Homeschool worksheets are a vital part of the student's homeschool experience. They allow the child to test his or her knowledge, and they offer them a practical application for their learning.

There are several standard exercises which train students to convert percentages, decimals and fractions. Converting percentage to decimals for example is actually as simple as moving the decimal point two places to the left and losing the percent sign "%." Thus 89% is equal to 0.89. Expressed in fraction, that would be 89/100. When you drill kids to do this often enough, they learn to do conversion almost instinctively.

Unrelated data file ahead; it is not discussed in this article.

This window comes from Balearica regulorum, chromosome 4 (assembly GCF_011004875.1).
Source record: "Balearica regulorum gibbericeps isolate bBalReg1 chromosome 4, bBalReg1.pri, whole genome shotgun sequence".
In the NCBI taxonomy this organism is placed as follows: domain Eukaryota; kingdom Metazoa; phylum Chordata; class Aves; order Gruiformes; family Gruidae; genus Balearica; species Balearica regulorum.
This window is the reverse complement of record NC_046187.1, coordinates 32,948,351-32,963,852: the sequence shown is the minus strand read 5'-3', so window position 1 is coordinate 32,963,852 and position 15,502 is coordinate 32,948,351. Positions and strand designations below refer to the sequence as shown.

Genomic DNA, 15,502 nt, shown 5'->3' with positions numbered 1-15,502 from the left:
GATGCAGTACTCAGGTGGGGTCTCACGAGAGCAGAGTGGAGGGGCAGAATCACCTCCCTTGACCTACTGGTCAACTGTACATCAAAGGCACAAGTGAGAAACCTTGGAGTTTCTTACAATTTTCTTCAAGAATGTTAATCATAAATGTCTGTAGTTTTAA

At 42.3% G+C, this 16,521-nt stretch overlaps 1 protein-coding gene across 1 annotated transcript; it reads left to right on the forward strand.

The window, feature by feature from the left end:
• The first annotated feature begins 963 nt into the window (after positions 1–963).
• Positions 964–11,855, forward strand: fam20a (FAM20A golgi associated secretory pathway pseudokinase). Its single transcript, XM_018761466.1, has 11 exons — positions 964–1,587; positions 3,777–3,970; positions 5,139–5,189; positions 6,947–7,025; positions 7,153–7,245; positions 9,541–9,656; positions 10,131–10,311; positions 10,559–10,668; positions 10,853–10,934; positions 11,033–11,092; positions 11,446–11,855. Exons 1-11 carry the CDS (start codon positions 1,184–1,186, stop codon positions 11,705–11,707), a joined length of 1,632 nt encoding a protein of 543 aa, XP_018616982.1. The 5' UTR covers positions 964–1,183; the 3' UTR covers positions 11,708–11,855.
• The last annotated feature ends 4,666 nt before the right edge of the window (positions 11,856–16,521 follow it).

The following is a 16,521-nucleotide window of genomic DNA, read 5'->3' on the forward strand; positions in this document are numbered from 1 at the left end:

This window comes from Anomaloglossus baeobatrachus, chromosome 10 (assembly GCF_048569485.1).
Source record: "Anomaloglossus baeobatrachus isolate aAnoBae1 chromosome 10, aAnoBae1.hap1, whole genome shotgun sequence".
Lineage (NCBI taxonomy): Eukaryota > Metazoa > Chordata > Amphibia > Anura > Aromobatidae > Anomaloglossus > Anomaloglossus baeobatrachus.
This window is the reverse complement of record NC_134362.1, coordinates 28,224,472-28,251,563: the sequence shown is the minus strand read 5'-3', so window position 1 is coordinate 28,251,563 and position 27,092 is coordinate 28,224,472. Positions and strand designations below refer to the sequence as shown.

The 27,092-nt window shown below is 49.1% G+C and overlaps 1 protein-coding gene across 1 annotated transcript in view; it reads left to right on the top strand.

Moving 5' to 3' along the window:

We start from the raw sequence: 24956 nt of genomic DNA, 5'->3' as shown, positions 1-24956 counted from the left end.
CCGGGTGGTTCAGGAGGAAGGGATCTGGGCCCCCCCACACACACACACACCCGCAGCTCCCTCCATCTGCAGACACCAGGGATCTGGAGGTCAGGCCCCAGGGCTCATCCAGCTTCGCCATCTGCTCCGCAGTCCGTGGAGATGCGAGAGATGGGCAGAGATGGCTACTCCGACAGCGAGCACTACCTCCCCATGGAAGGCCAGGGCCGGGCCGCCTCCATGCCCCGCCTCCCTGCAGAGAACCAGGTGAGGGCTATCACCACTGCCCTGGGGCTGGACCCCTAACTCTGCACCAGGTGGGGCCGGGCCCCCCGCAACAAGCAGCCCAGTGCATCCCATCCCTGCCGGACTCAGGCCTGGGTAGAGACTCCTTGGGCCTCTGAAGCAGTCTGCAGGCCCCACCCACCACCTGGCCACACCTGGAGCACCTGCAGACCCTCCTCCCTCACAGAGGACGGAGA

How much money do I have left if I buy a soda? By the end of the week, how much of my daily allowance will I be able to save if I don't?

Parents, too, can start to see math as the enemy. Teachers may even tell parents that their child "struggles with concepts," a nice way of saying "your kid doesn't get it." But is this the case? Does a middle-school child struggling with math simply not understand the concepts? Often the answer to this question is a resounding "no!"

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